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20 May 2014, 16:39
225,000 working age people in Wales are disabled and unemployed.
New figures show businesses in Wales employ fewer disabled people than any other part of the UK.
Stephen Rees worked at the Remploy factory in Porth in the Rhondda for 25 years before it closed in 2012.
He told Heart he had difficulties finding alternative work: "I sent off CV's, covering letters and made numerous phonecalls to loads of people who were employing. I went to the interviews and at the last minute they would cancel.
He's now working for company RedRock who scan documents for businesses. He says it was a more positive experience: "They invited me for an interview. They saw me as a person - not a disabled person - which was excellent."
A conference in Cardiff aims to show companies what support there is out there for them to take on a disabled worker.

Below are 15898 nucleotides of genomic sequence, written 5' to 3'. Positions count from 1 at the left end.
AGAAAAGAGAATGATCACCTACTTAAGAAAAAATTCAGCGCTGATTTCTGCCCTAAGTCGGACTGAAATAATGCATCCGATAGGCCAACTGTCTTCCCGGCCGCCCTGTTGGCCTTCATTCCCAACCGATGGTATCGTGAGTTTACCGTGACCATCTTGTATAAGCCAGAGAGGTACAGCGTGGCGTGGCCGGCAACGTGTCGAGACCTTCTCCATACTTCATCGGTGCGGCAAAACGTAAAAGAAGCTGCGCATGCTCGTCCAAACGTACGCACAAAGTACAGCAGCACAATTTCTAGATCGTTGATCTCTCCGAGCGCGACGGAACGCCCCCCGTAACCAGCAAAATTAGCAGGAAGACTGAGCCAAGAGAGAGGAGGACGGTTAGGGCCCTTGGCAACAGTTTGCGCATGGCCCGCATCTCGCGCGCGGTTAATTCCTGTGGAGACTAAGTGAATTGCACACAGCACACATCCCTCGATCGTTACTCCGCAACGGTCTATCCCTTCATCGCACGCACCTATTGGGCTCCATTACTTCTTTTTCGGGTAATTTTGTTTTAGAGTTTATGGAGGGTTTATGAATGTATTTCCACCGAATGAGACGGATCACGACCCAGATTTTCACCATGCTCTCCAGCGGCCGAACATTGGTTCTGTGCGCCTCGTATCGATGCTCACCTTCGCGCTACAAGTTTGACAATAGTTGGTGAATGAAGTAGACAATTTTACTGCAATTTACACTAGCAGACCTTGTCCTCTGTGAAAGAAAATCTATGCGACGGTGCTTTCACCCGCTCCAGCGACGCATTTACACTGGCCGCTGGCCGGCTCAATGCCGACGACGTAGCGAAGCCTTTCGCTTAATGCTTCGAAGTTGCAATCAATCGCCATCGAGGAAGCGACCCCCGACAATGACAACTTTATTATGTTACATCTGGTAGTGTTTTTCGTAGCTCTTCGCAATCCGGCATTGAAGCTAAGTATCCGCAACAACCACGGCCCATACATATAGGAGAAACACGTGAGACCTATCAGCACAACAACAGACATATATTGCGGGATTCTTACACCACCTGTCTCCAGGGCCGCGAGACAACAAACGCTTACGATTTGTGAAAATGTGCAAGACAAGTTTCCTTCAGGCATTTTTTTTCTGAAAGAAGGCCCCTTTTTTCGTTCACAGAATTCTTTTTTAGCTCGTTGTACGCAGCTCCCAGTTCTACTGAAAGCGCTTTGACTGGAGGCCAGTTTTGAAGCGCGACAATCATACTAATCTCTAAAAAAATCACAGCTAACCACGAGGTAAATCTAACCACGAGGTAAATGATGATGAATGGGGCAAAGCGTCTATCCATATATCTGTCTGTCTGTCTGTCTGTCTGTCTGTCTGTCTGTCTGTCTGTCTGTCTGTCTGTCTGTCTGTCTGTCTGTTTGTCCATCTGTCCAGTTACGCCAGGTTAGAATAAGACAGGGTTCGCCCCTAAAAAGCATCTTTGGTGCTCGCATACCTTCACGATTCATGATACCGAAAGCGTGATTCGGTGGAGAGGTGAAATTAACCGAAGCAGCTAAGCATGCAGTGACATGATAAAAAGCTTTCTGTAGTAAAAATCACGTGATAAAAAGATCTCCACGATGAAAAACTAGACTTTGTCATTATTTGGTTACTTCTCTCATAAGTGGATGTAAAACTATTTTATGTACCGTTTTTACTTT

The campaign is being backed by Falklands veteran Simon Weston.
He told Heart: "We have to see businesses being more prepared to be more open and not to think that disabled people are going to be an issue or a problem.
"They all have to learn a lot more about the disabled world.
"What's wrong with someone in a wheelchair working at a computer-based company. They're sitting down on a computer at home, they're sitting down operating a keyboard with an interactive tv.
"At the end of the day that's all they'd be doing. There's nothing different."
Welsh company Admiral is among the firms encouraging businesses to look for people who are right for the job - regardless of whether they may have a disability.
The Access to Work scheme from the UK government offers support as well as financial help towards any adaptions that may need to be made.